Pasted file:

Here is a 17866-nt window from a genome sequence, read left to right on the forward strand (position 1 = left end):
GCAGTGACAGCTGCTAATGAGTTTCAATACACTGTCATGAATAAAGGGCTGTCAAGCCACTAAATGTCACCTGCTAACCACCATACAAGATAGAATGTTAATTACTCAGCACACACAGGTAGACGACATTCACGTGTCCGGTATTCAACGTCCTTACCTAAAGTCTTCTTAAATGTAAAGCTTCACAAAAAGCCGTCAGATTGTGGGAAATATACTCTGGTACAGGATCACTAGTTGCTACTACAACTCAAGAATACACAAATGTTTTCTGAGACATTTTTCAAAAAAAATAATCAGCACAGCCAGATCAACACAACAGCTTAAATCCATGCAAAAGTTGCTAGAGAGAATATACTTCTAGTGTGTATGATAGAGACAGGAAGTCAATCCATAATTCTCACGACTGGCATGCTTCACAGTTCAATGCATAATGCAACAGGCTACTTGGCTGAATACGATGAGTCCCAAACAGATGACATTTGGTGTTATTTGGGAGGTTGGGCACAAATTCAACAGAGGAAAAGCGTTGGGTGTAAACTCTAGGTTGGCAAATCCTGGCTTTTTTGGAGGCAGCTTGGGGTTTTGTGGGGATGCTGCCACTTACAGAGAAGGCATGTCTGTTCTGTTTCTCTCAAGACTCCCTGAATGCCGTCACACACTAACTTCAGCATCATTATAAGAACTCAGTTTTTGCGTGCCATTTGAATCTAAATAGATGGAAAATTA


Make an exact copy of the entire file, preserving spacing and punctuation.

Here is a 17866-nt window from a genome sequence, read left to right on the forward strand (position 1 = left end):
GCAGTGACAGCTGCTAATGAGTTTCAATACACTGTCATGAATAAAGGGCTGTCAAGCCACTAAATGTCACCTGCTAACCACCATACAAGATAGAATGTTAATTACTCAGCACACACAGGTAGACGACATTCACGTGTCCGGTATTCAACGTCCTTACCTAAAGTCTTCTTAAATGTAAAGCTTCACAAAAAGCCGTCAGATTGTGGGAAATATACTCTGGTACAGGATCACTAGTTGCTACTACAACTCAAGAATACACAAATGTTTTCTGAGACATTTTTCAAAAAAAATAATCAGCACAGCCAGATCAACACAACAGCTTAAATCCATGCAAAAGTTGCTAGAGAGAATATACTTCTAGTGTGTATGATAGAGACAGGAAGTCAATCCATAATTCTCACGACTGGCATGCTTCACAGTTCAATGCATAATGCAACAGGCTACTTGGCTGAATACGATGAGTCCCAAACAGATGACATTTGGTGTTATTTGGGAGGTTGGGCACAAATTCAACAGAGGAAAAGCGTTGGGTGTAAACTCTAGGTTGGCAAATCCTGGCTTTTTTGGAGGCAGCTTGGGGTTTTGTGGGGATGCTGCCACTTACAGAGAAGGCATGTCTGTTCTGTTTCTCTCAAGACTCCCTGAATGCCGTCACACACTAACTTCAGCATCATTATAAGAACTCAGTTTTTGCGTGCCATTTGAATCTAAATAGATGGAAAATTA